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Andira inermis


Botanical Name: Andira inermis

Common Name: Brown-heart

Family: Leguminosae

Origin: Native to Mexico, the West Indies, Tropical Central America and West Africa

Botanical description

Form

A medium to large tree that generally grown to about 15 –25m in height in our urban settings (although heights of 30m and above have been reported in its natural surroundings). The crown is dome-shaped, dense and dark green in colour.

Leaves

The leaves are pinnate compound, between 16 – 30cm in length. Each leaf has 4 – 5pairs of fairly large (between 4 – 9cm long by 3 – 6cm wide), pointed, oval-shaped shiny dark green.

Flowers

The flowers are small, pea-like, lilac to purple in colour, without scent and grow in large dense bunches.

Fruits

The fruits are green, and they ripen to a dark brown or blackish colour. They are round in shape and are about the size of a ping-pong ball (approximately 4 – 5cm) and contain a single seed.

Trunk

The bark is dull-brown to reddish brown, slightly rough and fissured. The wood is coarse-grained and is yellowish-brown to dark reddish-brown in colour, with a distinctive figure.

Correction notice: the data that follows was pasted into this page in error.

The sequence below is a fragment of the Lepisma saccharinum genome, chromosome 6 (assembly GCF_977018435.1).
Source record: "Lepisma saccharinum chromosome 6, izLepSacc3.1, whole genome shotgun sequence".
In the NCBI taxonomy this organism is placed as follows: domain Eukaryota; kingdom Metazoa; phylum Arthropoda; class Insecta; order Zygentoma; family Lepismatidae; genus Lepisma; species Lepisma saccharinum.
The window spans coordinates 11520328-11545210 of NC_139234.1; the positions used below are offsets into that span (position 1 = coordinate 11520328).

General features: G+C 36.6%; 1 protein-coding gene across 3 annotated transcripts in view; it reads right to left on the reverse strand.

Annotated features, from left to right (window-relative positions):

Point of interest

Habit

Andira inermis is a hardy tree that can grow under varying rainfall and soil conditions. Saplings germinate easily from fallen fruit so propagation is easy from seed. This tree is evergreen and flowers 2 – 3 times a year, usually after dry weather. Unfortunately, the fallen flowers can be quite profuse at times and may be troubles to sweep and clean. Also, this tree has been found to be susceptible to basal rot and is sometimes prone to uprooting or snapping of branches during windstorm. As a result, it is no longer popular for roadside planting, especially in residential areas. However, it is still suitable for planting in parks, open spaces and large gardens.

Uses
Andira inermis provides good shade as a park or garden tree. As the wood is quite resistant to termite, insect and fungal attack, it is used in boat building, house framing and heavy construction like building bridges and railroad tracks. Other uses include making furniture, decorative veneer, woodturning and even making umbrella handles and billiard cues.

Location

East Coast Park, West Coast Park and Pasir Ris Park.

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